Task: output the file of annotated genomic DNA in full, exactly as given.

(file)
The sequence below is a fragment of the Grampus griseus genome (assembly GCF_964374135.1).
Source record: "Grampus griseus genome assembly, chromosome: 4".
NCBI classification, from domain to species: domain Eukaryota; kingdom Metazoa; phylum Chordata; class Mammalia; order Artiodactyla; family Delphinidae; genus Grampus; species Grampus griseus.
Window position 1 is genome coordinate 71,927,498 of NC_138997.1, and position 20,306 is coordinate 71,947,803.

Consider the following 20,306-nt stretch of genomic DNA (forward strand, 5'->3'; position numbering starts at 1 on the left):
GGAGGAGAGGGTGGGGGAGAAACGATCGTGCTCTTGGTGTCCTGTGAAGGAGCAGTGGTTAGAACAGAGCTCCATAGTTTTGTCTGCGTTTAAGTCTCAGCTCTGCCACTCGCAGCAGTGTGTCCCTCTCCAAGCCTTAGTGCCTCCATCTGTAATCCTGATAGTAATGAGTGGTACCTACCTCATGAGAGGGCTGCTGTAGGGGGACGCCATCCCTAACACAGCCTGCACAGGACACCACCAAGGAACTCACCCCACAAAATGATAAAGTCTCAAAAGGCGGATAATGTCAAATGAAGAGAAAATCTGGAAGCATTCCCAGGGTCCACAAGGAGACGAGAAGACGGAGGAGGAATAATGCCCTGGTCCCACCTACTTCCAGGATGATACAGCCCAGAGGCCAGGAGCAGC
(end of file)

The sequence below is a fragment of the Grampus griseus genome (assembly GCF_964374135.1).
Source record: "Grampus griseus genome assembly, chromosome: 4".
NCBI classification, from domain to species: domain Eukaryota; kingdom Metazoa; phylum Chordata; class Mammalia; order Artiodactyla; family Delphinidae; genus Grampus; species Grampus griseus.
Window position 1 is genome coordinate 71,927,498 of NC_138997.1, and position 20,306 is coordinate 71,947,803.

Consider the following 20,306-nt stretch of genomic DNA (forward strand, 5'->3'; position numbering starts at 1 on the left):
GGAGGAGAGGGTGGGGGAGAAACGATCGTGCTCTTGGTGTCCTGTGAAGGAGCAGTGGTTAGAACAGAGCTCCATAGTTTTGTCTGCGTTTAAGTCTCAGCTCTGCCACTCGCAGCAGTGTGTCCCTCTCCAAGCCTTAGTGCCTCCATCTGTAATCCTGATAGTAATGAGTGGTACCTACCTCATGAGAGGGCTGCTGTAGGGGGACGCCATCCCTAACACAGCCTGCACAGGACACCACCAAGGAACTCACCCCACAAAATGATAAAGTCTCAAAAGGCGGATAATGTCAAATGAAGAGAAAATCTGGAAGCATTCCCAGGGTCCACAAGGAGACGAGAAGACGGAGGAGGAATAATGCCCTGGTCCCACCTACTTCCAGGATGATACAGCCCAGAGGCCAGGAGCAGC